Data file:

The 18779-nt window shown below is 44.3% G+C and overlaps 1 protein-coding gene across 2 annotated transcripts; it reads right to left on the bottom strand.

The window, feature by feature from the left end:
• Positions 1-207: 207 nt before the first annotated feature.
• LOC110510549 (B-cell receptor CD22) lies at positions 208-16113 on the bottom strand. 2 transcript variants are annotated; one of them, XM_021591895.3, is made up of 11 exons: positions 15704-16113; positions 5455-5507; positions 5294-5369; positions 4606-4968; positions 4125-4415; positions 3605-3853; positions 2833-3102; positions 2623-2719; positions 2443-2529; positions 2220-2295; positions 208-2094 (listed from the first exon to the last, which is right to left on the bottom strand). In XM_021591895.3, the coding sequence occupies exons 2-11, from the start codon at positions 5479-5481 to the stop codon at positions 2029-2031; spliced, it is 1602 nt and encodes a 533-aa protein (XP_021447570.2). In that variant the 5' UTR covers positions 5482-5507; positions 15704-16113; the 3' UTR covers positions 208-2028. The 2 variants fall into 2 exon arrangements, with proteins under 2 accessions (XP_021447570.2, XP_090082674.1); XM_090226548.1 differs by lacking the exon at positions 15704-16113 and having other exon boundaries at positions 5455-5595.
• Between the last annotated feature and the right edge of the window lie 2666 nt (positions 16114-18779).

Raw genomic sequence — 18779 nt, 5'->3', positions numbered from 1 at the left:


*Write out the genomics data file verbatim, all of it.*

The 18779-nt window shown below is 44.3% G+C and overlaps 1 protein-coding gene across 2 annotated transcripts; it reads right to left on the bottom strand.

The window, feature by feature from the left end:
• Positions 1-207: 207 nt before the first annotated feature.
• LOC110510549 (B-cell receptor CD22) lies at positions 208-16113 on the bottom strand. 2 transcript variants are annotated; one of them, XM_021591895.3, is made up of 11 exons: positions 15704-16113; positions 5455-5507; positions 5294-5369; positions 4606-4968; positions 4125-4415; positions 3605-3853; positions 2833-3102; positions 2623-2719; positions 2443-2529; positions 2220-2295; positions 208-2094 (listed from the first exon to the last, which is right to left on the bottom strand). In XM_021591895.3, the coding sequence occupies exons 2-11, from the start codon at positions 5479-5481 to the stop codon at positions 2029-2031; spliced, it is 1602 nt and encodes a 533-aa protein (XP_021447570.2). In that variant the 5' UTR covers positions 5482-5507; positions 15704-16113; the 3' UTR covers positions 208-2028. The 2 variants fall into 2 exon arrangements, with proteins under 2 accessions (XP_021447570.2, XP_090082674.1); XM_090226548.1 differs by lacking the exon at positions 15704-16113 and having other exon boundaries at positions 5455-5595.
• Between the last annotated feature and the right edge of the window lie 2666 nt (positions 16114-18779).

Raw genomic sequence — 18779 nt, 5'->3', positions numbered from 1 at the left: